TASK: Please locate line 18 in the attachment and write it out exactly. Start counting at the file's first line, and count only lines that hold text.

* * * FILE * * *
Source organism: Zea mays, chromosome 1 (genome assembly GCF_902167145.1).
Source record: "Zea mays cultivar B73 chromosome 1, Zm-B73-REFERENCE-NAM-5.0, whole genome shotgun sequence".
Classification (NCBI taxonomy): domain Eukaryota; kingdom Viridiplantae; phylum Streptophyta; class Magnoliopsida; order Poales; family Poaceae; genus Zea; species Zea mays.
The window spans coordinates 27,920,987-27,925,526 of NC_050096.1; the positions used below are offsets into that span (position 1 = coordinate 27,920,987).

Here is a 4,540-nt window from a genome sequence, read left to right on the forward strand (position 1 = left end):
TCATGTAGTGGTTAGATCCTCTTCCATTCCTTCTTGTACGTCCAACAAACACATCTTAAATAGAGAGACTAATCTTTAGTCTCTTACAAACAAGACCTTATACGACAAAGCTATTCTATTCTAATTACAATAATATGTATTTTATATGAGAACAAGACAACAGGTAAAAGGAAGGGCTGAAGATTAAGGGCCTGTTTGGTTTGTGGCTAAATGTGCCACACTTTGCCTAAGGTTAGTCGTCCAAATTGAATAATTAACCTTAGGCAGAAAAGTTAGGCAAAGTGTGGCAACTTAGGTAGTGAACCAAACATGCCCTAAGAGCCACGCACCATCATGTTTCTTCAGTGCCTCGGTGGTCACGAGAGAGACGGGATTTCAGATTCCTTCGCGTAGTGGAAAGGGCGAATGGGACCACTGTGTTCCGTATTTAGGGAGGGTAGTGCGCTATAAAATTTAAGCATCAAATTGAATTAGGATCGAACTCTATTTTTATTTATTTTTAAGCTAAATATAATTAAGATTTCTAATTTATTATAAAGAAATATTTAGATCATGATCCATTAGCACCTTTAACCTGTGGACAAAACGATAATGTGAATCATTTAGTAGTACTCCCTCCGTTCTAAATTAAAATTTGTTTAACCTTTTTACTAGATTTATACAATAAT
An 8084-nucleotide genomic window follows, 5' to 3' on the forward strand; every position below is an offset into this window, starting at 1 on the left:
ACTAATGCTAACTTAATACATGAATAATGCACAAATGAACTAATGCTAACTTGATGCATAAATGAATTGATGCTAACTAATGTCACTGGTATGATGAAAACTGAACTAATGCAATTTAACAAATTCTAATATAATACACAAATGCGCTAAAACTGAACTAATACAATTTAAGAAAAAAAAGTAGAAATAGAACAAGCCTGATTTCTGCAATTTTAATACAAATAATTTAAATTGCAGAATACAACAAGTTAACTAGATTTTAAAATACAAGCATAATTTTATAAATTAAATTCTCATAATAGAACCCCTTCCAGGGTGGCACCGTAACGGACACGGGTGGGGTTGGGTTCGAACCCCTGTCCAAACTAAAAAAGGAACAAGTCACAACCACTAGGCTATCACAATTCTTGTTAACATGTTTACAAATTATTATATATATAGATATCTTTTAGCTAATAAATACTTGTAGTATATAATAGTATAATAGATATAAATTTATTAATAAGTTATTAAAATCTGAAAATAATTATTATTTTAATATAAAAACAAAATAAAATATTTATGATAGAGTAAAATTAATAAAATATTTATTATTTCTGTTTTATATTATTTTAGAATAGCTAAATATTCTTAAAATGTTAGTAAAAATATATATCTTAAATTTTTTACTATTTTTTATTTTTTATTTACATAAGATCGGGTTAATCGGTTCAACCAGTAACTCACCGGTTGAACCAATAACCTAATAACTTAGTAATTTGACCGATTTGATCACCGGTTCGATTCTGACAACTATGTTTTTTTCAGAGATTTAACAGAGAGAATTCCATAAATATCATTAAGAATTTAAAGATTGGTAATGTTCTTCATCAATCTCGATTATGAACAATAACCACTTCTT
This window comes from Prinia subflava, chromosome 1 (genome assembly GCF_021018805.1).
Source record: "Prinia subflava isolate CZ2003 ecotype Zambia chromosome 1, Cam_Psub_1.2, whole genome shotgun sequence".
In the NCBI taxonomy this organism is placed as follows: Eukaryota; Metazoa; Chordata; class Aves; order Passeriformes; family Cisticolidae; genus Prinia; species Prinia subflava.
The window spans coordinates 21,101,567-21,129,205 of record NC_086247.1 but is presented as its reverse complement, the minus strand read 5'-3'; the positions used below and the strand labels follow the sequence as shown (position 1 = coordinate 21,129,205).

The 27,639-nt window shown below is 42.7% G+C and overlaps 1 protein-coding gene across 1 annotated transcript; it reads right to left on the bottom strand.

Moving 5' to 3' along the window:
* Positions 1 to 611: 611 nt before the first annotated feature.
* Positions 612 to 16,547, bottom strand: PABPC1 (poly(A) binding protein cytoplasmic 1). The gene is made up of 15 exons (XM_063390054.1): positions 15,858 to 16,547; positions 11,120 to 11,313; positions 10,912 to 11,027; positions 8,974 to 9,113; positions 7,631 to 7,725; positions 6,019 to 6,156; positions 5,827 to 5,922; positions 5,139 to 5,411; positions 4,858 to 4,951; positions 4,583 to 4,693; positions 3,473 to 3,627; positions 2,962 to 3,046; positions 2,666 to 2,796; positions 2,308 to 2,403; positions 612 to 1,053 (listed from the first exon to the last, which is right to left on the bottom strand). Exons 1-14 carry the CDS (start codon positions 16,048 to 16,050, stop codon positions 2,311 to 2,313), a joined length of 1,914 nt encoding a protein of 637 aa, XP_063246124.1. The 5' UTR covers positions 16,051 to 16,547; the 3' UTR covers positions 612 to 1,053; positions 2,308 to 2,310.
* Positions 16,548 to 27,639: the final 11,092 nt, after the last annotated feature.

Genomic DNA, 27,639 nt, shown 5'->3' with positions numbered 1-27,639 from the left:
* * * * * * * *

Genomic DNA, 27,639 nt, shown 5'->3' with positions numbered 1-27,639 from the left: